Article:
3 Dance Season Resolutions to get you on the Right Track

by | Sep 1, 2017 | Dancing, Training | 0 comments

September is finally here, which means you’re probably gearing up to start the new dance season. You’ve rested up for some weeks in the summer and continued to stay active and trained in the hopes of coming back re-energized and ready to hit that ground running, or should I say dancing.

Make sure you are starting your new year in the best way possible by taking each opportunity that comes your way and making the most of it. Face these opportunities with an open mind, see how you can make each experience your own so you can grow as a dancer and get better.

As dancers we face a lot of trying times, maybe you audition for a special part in an upcoming performance and aren’t chosen. Instead of looking at it as a defeat, look at it from the point of view of how you can improve. Use this time to ask your teachers or those running the audition, what you can work on, so that next time you audition your chances of getting the part you want increase.

Here are 3 dance season resolutions that will get you on the right track:

1. Attend class:

It is important to come to class so that you can continue to work on your technique. However, you may be thinking about the “what ifs”?

What if I injure myself and I need to be out for a period of time to recover? Still come to class and observe. Dancers are not only learners by doing, but also observing. Observing can teach you a great deal. Watch your teacher, your other classmates, how they move and how they apply the corrections. Perhaps this time that you are forced to sit out because of injuring will be the time you finally understand how that certain step should be executed.

What if, I’m sick? If you are sick and have “cooties” it’s probably best to stay home, so that you don’t get everyone else sick. However, keep in mind that as soon as you are better or not contagious, come to class.

2. Arrive early and stay late:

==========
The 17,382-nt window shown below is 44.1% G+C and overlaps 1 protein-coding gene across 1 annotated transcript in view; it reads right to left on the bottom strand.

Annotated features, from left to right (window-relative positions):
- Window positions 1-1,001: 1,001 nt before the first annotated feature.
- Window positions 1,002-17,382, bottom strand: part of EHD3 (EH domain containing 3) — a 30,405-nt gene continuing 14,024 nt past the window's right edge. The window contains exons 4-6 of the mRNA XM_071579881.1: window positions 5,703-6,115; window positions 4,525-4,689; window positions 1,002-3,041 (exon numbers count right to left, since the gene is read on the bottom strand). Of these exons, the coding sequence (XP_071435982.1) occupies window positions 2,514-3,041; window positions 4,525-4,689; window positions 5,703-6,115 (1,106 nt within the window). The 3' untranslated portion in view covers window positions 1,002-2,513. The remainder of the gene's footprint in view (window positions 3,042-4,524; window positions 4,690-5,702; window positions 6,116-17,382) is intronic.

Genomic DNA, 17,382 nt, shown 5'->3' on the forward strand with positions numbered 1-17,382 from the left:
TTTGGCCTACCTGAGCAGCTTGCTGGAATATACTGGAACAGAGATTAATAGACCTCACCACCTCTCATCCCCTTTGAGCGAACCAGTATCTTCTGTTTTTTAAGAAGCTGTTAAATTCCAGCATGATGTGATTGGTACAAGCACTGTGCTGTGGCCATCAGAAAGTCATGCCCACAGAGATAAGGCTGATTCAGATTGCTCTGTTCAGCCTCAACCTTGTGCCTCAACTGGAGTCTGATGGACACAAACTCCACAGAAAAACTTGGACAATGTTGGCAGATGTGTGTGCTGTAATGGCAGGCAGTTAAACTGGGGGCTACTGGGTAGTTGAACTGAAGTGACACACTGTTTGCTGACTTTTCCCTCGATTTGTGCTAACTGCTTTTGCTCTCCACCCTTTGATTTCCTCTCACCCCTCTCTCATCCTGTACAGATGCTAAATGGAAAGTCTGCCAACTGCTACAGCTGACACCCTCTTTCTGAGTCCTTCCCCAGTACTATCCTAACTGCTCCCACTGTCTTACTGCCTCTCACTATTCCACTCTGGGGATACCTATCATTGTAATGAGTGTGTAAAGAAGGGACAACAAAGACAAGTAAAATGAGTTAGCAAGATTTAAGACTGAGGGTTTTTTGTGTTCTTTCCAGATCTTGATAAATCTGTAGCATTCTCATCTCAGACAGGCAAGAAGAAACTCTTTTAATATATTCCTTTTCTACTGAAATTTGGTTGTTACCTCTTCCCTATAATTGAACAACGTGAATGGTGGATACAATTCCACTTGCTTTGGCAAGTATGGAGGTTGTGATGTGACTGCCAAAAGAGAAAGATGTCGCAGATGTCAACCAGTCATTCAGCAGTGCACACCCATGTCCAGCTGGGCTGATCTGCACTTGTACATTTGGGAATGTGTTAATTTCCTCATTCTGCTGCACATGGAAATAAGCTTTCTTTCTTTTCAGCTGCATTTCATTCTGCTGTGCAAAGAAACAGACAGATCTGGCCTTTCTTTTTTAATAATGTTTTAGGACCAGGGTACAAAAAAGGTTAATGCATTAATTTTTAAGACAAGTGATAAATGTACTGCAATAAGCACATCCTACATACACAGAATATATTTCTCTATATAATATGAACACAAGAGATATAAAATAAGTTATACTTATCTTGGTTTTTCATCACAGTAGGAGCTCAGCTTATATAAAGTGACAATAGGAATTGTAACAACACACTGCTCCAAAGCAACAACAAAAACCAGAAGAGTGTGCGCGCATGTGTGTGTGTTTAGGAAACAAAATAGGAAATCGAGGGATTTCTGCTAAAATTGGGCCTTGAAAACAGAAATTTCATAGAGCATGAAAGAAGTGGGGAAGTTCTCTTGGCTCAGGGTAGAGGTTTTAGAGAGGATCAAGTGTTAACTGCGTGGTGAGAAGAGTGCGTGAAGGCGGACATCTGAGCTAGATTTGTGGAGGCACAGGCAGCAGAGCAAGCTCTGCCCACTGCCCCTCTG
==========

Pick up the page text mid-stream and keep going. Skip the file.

Make sure you are taking care of yourself by arriving early to class to warm-up and staying after to stretch. By doing these two things you will help your body through the rigorous training schedule
In addition to warming-up and stretching, also take this extra time in the studio to practice any steps you need work on. Remember the corrections your teacher gave you and try to implement. Trust me the extra time you dedicate on improving will pay off in the long run.

3. Take advantage of master classes, workshops and other offerings at your studio, in your town or city:

Learning from other teachers and their way of explaining steps will help you grow as a dancer.
Dance teachers are their own species. Each of them has their own set of metaphors, sound effects and ways of demonstrating and structuring a class. Of course there are many similarities because the basic structure of the class will most likely stay the same, but exposing yourself to different teachers, from different schools of thought and places around the world will help you define yourself as a dancer.

I remember one time when I was in Denmark, I was attending a dance intensive for three weeks and every week we would have a new ballet teacher. The second week of that intensive, we had a French teacher who didn’t speak a lick of either of the two languages I spoke, English or Spanish. Thankfully, ballet terminology is in French and that’s what I used to get by. But the corrections were not so easy to understand. Therefore, learning how to understand the corrections I was given that week was a challenge. A good challenge, a welcomed challenge. I quickly learned basic anatomy in French like head, arms, right, left, and so forth and slowly got the hang of what the instructor was trying to correct each time she stood next to me at the barre. To my surprise, I was chosen to showcase this instructor’s choreography at the end of summer performance at Tivoli Park in Copenhagen.  I learned that the challenge that pushed me out of my comfort zone at first turned into something positive in the end.

When confronted with a language barrier in class or any difficulty, remember to always keep an open mind. Use your resources at hand like asking your classmates if they speak or know the language spoken.

Continue to have fun and welcome new challenges each day. Who knows you might just be showcased at the next show.


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